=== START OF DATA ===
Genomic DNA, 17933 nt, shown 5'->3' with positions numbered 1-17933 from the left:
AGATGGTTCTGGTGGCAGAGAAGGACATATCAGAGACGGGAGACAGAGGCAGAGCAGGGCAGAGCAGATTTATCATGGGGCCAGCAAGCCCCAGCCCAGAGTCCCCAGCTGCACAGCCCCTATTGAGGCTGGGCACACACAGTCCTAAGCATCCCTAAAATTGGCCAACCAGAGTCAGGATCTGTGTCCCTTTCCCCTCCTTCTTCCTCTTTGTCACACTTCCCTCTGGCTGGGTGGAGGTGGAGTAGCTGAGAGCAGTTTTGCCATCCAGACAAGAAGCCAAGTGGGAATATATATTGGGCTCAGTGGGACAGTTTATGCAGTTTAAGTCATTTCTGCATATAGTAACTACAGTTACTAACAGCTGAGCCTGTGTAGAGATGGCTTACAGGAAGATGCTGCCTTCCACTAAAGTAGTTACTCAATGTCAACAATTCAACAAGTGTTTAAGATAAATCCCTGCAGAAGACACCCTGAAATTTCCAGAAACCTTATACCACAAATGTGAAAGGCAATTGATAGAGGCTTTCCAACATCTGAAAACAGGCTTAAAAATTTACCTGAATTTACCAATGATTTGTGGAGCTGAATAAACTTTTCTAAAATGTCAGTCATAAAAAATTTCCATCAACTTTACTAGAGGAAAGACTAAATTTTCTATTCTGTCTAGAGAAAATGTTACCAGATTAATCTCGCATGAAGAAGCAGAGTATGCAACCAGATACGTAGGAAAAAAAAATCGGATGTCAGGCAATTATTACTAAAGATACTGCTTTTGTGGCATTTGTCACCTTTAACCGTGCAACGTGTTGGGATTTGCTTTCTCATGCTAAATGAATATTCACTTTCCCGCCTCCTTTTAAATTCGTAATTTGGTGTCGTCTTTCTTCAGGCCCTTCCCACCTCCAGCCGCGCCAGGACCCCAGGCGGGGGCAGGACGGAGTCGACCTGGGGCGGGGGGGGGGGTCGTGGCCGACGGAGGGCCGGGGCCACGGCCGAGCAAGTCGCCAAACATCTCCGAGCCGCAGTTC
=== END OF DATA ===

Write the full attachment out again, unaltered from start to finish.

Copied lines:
Genomic DNA, 17933 nt, shown 5'->3' with positions numbered 1-17933 from the left:
AGATGGTTCTGGTGGCAGAGAAGGACATATCAGAGACGGGAGACAGAGGCAGAGCAGGGCAGAGCAGATTTATCATGGGGCCAGCAAGCCCCAGCCCAGAGTCCCCAGCTGCACAGCCCCTATTGAGGCTGGGCACACACAGTCCTAAGCATCCCTAAAATTGGCCAACCAGAGTCAGGATCTGTGTCCCTTTCCCCTCCTTCTTCCTCTTTGTCACACTTCCCTCTGGCTGGGTGGAGGTGGAGTAGCTGAGAGCAGTTTTGCCATCCAGACAAGAAGCCAAGTGGGAATATATATTGGGCTCAGTGGGACAGTTTATGCAGTTTAAGTCATTTCTGCATATAGTAACTACAGTTACTAACAGCTGAGCCTGTGTAGAGATGGCTTACAGGAAGATGCTGCCTTCCACTAAAGTAGTTACTCAATGTCAACAATTCAACAAGTGTTTAAGATAAATCCCTGCAGAAGACACCCTGAAATTTCCAGAAACCTTATACCACAAATGTGAAAGGCAATTGATAGAGGCTTTCCAACATCTGAAAACAGGCTTAAAAATTTACCTGAATTTACCAATGATTTGTGGAGCTGAATAAACTTTTCTAAAATGTCAGTCATAAAAAATTTCCATCAACTTTACTAGAGGAAAGACTAAATTTTCTATTCTGTCTAGAGAAAATGTTACCAGATTAATCTCGCATGAAGAAGCAGAGTATGCAACCAGATACGTAGGAAAAAAAAATCGGATGTCAGGCAATTATTACTAAAGATACTGCTTTTGTGGCATTTGTCACCTTTAACCGTGCAACGTGTTGGGATTTGCTTTCTCATGCTAAATGAATATTCACTTTCCCGCCTCCTTTTAAATTCGTAATTTGGTGTCGTCTTTCTTCAGGCCCTTCCCACCTCCAGCCGCGCCAGGACCCCAGGCGGGGGCAGGACGGAGTCGACCTGGGGCGGGGGGGGGGGTCGTGGCCGACGGAGGGCCGGGGCCACGGCCGAGCAAGTCGCCAAACATCTCCGAGCCGCAGTTC